Countless fast-food chain concepts have exited the market in the last fifteen years. It's a brutally competitive industry, after all, characterized by low profit margins and constantly shifting consumer tastes. Even successful burger, pizza, chicken, or Tex-Mex brands tend to produce only modest sales and profit growth amid the constant market share battle.
Investor fortunes can be made in this mature sector, though, even in a short time frame of less than 20 years. An investor who split a $10,000 portfolio equally between Chipotle Mexican Grill (NYSE:CMG) and Domino's (NYSE:DPZ) would have made about 16 times their original allocation by holding those stocks from mid-2006 to mid-2020. A similar investment in the S&P 500 would have yielded just a 150% increase.
Two winning approaches
What stands out about these two companies is that, although they weren't the first to introduce consumers to their respective flavor niches, they used innovative approaches to steadily win market share.
For Chipotle, that meant bringing restaurant-quality preparation techniques and ingredients to the fast-food space. The burrito specialist also pioneered an assembly line production model that helped it serve hundreds of meals per hour during peak lunchtime service. These simple but effective advantages allowed Chipotle to boost annual sales to $5.6 billion in 2019 -- up from $820 million when it went public in 2006.
Domino's growth story relies even more on its selling approach. It produces a simple food that's made by countless other restaurant chains, both large and small. But the company relied on a small, efficient store footprint to help it generate cash and provide consistent value to customers.
The fast-food specialist counts technology as a core competitive advantage, too. Recent innovations include its "hotspot" program that added thousands of non-traditional delivery venues (i.e., parks and beaches) to its footprint. Thanks to assets like these, Domino's grip on the massive pizza delivery industry has grown to 29% in 2019 from 18% a decade earlier.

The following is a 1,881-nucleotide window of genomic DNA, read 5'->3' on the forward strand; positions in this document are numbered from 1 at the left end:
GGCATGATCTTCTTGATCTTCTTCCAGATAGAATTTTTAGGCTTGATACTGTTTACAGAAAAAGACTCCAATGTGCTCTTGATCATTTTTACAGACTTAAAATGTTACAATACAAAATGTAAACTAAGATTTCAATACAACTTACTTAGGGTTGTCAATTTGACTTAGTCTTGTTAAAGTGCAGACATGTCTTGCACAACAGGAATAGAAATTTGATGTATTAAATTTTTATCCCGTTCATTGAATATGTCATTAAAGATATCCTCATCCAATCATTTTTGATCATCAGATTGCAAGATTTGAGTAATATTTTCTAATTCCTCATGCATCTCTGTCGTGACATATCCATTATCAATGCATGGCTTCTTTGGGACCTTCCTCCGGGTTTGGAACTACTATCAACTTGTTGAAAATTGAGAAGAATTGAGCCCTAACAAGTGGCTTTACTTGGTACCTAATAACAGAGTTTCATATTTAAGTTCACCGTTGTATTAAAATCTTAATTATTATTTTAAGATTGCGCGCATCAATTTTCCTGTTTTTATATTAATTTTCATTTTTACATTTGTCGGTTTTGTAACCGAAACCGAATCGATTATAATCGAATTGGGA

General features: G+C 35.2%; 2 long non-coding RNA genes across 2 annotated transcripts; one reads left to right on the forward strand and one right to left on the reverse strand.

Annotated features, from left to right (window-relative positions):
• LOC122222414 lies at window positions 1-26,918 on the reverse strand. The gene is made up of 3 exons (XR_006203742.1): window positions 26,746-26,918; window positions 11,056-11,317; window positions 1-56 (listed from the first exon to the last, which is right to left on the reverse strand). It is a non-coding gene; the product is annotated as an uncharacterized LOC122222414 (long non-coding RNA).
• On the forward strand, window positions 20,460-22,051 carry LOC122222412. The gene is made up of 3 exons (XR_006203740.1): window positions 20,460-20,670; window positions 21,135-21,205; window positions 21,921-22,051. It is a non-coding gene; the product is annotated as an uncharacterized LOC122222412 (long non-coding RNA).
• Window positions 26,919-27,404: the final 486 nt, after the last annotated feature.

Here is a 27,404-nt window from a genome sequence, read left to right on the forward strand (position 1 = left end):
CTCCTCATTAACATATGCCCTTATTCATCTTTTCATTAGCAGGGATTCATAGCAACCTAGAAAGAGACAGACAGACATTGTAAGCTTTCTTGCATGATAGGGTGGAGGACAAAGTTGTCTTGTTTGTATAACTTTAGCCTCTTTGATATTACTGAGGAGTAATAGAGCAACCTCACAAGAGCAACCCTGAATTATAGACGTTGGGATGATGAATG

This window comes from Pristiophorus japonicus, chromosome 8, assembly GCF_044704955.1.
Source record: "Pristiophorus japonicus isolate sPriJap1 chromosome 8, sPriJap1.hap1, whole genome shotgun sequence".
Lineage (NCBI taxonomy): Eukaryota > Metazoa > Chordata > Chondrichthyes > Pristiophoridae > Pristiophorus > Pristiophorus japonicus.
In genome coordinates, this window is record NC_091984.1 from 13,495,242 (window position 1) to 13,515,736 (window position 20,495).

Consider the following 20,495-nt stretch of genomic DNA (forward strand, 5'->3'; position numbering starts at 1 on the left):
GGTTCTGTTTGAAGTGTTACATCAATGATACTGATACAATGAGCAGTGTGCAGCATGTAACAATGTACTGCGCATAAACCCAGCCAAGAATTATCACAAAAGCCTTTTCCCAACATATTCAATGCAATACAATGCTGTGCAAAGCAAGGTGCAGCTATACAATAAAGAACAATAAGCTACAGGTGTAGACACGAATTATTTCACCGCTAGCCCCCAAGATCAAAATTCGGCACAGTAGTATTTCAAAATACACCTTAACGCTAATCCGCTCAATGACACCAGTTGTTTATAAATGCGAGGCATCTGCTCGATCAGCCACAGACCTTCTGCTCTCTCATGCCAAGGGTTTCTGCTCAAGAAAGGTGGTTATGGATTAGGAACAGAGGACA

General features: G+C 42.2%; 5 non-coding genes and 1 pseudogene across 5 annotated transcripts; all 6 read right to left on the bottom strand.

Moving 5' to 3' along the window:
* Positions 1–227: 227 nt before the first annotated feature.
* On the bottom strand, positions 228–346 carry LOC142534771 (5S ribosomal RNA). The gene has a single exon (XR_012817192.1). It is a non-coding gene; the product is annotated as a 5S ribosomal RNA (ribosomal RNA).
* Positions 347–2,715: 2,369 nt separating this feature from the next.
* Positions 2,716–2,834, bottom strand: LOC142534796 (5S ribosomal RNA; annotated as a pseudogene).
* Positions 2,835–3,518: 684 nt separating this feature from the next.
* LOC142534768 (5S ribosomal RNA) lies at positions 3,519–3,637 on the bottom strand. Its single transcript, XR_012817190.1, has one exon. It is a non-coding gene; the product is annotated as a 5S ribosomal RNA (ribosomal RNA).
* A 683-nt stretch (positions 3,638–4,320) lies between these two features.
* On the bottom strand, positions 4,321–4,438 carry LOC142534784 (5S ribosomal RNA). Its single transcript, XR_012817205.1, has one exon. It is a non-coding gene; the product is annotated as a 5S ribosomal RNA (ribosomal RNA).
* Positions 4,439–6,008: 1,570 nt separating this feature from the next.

It wasn't an easy ride for shareholders, who were tempted with many seemingly good reasons to sell these stocks over the last few years. Domino's reported a painful growth slowdown in fiscal 2019 as restaurants and third-party aggregators flooded into the home delivery niche. It has also struggled with sluggish demand in many international markets since early 2018.
Chipotle has tested investors' patience even more by seeing its stock price collapse following its food safety challenges. These concerns threatened the wider business and led to a dramatic shake-up in the management team and the chain's sourcing and supply chains.
But both chains have put these issues behind them as they post rebounding sales trends.
Catching lightning in a bottle
Of course, no one had the benefit of hindsight when considering buying these stocks back in 2006, and this portfolio exercise is admittedly biased by cherry-picking standout winners. Two of the industry's biggest players, McDonald's and Starbucks, posted more modest, but still market-trouncing gains of 480% and 318%, respectively.
Still, the fantastic growth that Chipotle and Domino's have posted since 2006 demonstrates that investors don't have to bet on tiny, obscure stocks or unproven business models in areas like biotechnology and cryptocurrencies to achieve life-changing returns. Often, the stock that turns a good retirement portfolio into a great one is a business engaged in something as simple as feeding hungry people a consistently high-quality meal on the go.